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AGR353 Human Ecology (8)

Abstract

The subject continues the exploration of the ecological paradigm commenced in the subject Introduction to Ecological Agriculture. One of the fundamental propositions underlying ecocentric thought is the empathetic connection between humankind and the environment. What is this connection and how does it differ from the paradigm that drives conventional forms of agriculture? This question will be addressed as students explore their value systems and modes of thinking, and how these impact on our land use decisions. Besides fostering self-knowledge the subject challenges students to develop the sensitivity, conceptual framework and interpersonal skills required to manage natural resources and people in an ecocentric way.
Distance Education students are required to attend a compulsory residential school as a requirement for this subject.

+ Subject Availability Modes and Location

Continuing students should consult the SAL for current offering details prior to contacting their course coordinator: AGR353
Where differences exist between the handbook and the SAL, the SAL should be taken as containing the correct subject offering details.

Subject information

Duration Grading System School:
One sessionHD/FLSchool of Agricultural and Wine Sciences

Assumed Knowledge

Students benefit from studying Introduction to Ecological Agriculture prior to Human Ecology.

Enrolment restrictions

Students outside the Bachelor of Ecological Agriculture degree need to consult with the subject coordinator prior to enrolling.

Learning Outcomes

Upon successful completion of this subject, students should:
  • be able to analyse the texts for material re ecophilosophy and then develop one's own philosophy against this backdrop
  • be able to interpret models of thinking in relation to what constitutes holism
  • be able to apply second person tense as a means of identifying one's ecological thinking abilities and analysing this in the context of ecological agriculture
  • be able to interpret the role of values in agriculture and their connection with an ecological approach
  • be able to explain the role of world views and their impact on behaviour and how world views might be changed
  • be able to engage in debate on ecological issues based on the Study Guide material and associated Readings and defend arguments as required
  • be able to analyse the characteristics of ecological agriculture, organics and industrial agriculture and the role of all three types of agriculture in the 21st Century
  • be able to interpret the role of imagination and systems thinking in the emergence of an ecological thinking style

Syllabus

The subject will cover the following topics:
  • Ecological psychology
  • The concept of holism in agriculture
  • a meta view of ecology
  • Stages of human consciousness
  • Ecological Philosophy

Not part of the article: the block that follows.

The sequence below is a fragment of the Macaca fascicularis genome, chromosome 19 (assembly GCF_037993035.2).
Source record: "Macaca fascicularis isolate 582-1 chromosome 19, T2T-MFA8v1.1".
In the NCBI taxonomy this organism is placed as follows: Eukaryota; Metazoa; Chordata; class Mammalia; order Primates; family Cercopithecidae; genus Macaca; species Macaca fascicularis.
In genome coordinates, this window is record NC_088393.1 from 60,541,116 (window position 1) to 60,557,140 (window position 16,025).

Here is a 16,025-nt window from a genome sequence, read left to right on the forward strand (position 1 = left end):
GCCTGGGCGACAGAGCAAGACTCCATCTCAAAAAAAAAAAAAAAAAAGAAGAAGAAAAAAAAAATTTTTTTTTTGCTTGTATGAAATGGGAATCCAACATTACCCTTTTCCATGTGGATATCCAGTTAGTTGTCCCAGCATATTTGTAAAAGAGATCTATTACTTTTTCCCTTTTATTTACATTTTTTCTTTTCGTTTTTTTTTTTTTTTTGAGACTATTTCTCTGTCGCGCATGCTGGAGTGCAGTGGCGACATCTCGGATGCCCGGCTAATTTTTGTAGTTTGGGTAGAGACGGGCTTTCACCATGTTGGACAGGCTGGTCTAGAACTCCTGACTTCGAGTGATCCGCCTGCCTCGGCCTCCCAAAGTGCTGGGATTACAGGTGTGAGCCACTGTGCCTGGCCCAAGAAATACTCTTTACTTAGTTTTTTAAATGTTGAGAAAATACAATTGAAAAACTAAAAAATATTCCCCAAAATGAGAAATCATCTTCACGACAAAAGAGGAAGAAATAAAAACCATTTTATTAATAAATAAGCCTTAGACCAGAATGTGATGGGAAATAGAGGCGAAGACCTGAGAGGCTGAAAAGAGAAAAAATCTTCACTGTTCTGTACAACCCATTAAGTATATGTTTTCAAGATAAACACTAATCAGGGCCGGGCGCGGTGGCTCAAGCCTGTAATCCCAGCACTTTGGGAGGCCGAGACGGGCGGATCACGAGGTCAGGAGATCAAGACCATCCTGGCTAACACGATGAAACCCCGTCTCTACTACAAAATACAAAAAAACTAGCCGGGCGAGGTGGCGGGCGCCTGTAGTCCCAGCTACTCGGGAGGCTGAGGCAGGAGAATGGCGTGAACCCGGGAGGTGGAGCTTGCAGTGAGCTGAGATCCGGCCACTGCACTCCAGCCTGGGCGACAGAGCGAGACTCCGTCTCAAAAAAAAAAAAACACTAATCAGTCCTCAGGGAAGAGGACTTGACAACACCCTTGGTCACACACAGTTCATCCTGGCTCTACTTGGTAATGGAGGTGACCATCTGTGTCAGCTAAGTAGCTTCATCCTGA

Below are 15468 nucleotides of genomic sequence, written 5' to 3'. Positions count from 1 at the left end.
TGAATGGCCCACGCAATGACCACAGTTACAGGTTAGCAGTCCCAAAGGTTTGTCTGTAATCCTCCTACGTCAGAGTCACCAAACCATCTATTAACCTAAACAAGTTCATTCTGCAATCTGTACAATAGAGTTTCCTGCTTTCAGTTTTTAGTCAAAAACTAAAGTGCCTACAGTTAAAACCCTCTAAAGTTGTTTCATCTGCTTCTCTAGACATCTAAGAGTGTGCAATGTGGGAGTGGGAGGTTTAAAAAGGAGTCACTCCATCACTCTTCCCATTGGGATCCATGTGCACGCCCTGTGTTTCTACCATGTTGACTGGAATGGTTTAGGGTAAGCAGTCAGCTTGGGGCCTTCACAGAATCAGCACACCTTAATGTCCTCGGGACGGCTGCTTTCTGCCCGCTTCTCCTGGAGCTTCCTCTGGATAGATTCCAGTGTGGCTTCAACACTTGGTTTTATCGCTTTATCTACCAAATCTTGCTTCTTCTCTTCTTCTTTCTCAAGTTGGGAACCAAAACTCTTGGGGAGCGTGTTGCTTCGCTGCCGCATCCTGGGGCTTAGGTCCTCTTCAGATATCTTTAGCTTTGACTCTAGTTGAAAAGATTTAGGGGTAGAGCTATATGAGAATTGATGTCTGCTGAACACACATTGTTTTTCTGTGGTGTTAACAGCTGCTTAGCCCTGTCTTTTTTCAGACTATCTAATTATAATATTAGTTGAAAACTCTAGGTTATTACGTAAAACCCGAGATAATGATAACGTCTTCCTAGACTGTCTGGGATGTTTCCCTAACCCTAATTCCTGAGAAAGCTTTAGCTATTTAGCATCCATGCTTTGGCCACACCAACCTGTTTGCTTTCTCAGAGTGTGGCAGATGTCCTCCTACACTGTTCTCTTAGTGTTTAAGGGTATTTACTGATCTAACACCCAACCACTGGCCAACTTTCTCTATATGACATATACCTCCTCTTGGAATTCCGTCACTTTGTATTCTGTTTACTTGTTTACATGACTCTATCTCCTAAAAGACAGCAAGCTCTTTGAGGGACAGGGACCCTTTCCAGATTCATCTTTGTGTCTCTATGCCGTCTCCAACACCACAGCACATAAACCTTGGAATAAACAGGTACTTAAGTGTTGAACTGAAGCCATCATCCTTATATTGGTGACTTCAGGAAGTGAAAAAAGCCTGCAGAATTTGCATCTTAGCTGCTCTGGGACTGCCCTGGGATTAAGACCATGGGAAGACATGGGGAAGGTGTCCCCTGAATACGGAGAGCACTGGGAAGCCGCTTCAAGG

• The web of life

Residential School

This subject contains a compulsory 2 day residential school. The Residential School has been designed to: - Acquaint students with the language of holism and systems thinking in the context of an ecological approach.
- Explain the various models that constitute an ecological approach and to engage in debate on aspects of them.
- Engage in in-the-field work regarding observational skills that are part of the subject's major assignment.
- Explore imagination and creativity in an experiential manner in the context of an ecological approach.
- Complete the student's interpretation of an ecological approach as commenced in Introduction to Ecological Agriculture and finalised in Human Ecology. Activities to include
  • An outline of the models and theories pertaining to sustainability based around the writings of Ken Wilber and Brian Swimme
  • Basing the framework of the model to explore sustainability in a practical exercise and to introduce the new language of holarchy and holons which assists in the interpretation of sustainability
  • Using Hoffman's methodology to develop observational skills as part of the students 2nd Person engagement with the environment
  • Introducing a visual exercise in the context of the main assignment re the writings of Laura Sewall and her principles of ecological thinking
  • Using a three dimensional model the Gregory Bateson model of learning is explained and used to create debate around holism and sustainability.
  • A practical exercise on values based on the Brian Hall model and the significance of values in impacting on systems thinking and imagination development
  • Using the thoughts of philosopher Henri Bortoft to explain holism: an interactive session
  • The use of videos to set the context for issues mentioned above.
  • Reflection on the success of the Residential School to challenge students' thinking and the assumptions that drive thinking and therefore decision-making.

Specialised Resources

Students are required to attend the compulsory residential school which will involve travel expenses and a time commitment.

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The information contained in the 2018 CSU Handbook was accurate at the date of publication: 24 November 2017. The University reserves the right to vary the information at any time without notice.